Camera capturing sunrise
Photo by Ian Dooley

The Pavilion calls for the creative industries to decarbonize, transforming into a stage where the entertainment industry becomes a protagonist in the fight against climate change. It’s a canvas where disciplines intertwine, giving birth to artistic expressions narrating tales of resilience in the face of climate challenges. Here, existing initiatives find a home, converging knowledge to avoid duplication.

The Pavilion acts as a haven for collective wisdom, echoing the argument for the expansion of cultural spaces championing climate causes. Amidst this vision, the Pavilion’s programming themes beat like a heart, each echoing a different facet of the climate story. From the struggle for audiovisual sovereignty to the harmonious blend of music and ritual in service of science-based targets, the themes become threads that create a landscape of climate narratives. As the Pavilion unfolds its programming, it ceases to be just a platform; it transforms into a living, breathing entity — a storyteller in the grand theater of climate action.

Written by Shoummo Ahmed & Maesha N. at Green & Beyond Mag.

A Conversation with Lauren Di Meglio: From EFWA to Eco-Tourism

A Conversation with Lauren Di Meglio: From EFWA to Eco-Tourism

The journey of Lauren Di Meglio is a testament to the transformative power of passion and dedication. As a recent graduate with a double major in Tourism & Hospitality and Events, her love for the ocean and marine experiences has driven her to make a meaningful impact. Her family’s deep-rooted connection to the shipping industry has given her unique insights and a profound desire to preserve the beauty of our natural world for generations to come.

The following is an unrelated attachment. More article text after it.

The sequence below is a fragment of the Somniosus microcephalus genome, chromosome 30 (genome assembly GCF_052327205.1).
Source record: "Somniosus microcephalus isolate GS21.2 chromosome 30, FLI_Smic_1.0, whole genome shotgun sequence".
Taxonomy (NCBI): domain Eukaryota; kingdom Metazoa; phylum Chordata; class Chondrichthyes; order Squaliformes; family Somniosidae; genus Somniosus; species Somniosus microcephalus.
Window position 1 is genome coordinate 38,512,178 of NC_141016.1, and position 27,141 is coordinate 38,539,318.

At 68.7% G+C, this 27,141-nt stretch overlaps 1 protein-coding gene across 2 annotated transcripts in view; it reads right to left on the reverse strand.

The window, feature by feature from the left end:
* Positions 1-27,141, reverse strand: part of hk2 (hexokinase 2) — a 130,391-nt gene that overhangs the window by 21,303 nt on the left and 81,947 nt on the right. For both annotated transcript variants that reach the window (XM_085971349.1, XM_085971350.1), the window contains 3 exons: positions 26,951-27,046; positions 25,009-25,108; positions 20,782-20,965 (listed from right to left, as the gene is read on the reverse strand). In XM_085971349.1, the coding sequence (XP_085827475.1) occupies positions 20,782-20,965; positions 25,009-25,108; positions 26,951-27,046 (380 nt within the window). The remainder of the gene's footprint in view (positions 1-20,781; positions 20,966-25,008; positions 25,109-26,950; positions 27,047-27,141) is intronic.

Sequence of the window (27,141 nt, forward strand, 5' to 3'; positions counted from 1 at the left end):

It was through Eco Fashion Week Australia (EFWA) that Lauren found a platform to marry her love for the environment and her burgeoning interest in fashion. Her initial experiences as a model for EFWA were nothing short of exhilarating. The exposure to sustainable fashion practices, coupled with her growing awareness of the environmental impact of fast fashion, ignited a profound shift in her perspective. This journey with EFWA has left an indelible mark, influencing her career path in eco-tourism and shaping her commitment to making conscious choices, supporting local businesses, and promoting sustainability.

Lauren’s story is an inspiration for aspiring individuals seeking to make a positive impact on the environment. It’s a reminder that every small step towards a more sustainable future counts, and when fueled by passion, the possibilities are endless. EFWA, with its focus on sustainable fashion, played a pivotal role in guiding Lauren toward a career dedicated to eco-tourism and environmental preservation. The journey continues, and the influence of EFWA shines brightly in her path ahead.

Can you tell us a bit about yourself and your background in the eco-tourism and fashion industries?


My name is Lauren Di Meglio, I am 22 years old and have recently graduated from Curtin University with a Commerce degree, double majoring in Tourism & Hospitality and Events. Growing up I’ve always loved the ocean, beaches, rivers, and any body of water. Living in Perth and consistently traveling back and forth from a small fishing island in Italy, Ischia, my family and I have always been lucky enough to surround ourselves with marine experiences almost daily. My immediate and extended family on both sides work within the shipping industry, which has given me the opportunity to learn insights into the industry. As my love for the marine world grows, so does my passion and desire to preserve the experiences it provides for future generations. I intend to use my degree to help conserve and protect tourism destinations and to develop environmentally-conscious experiences for visiting tourists and locals.

Designer: Green Embassy

How did you first get involved with Eco Fashion Week Australia (EFWA)? Can you share your initial impressions and experiences?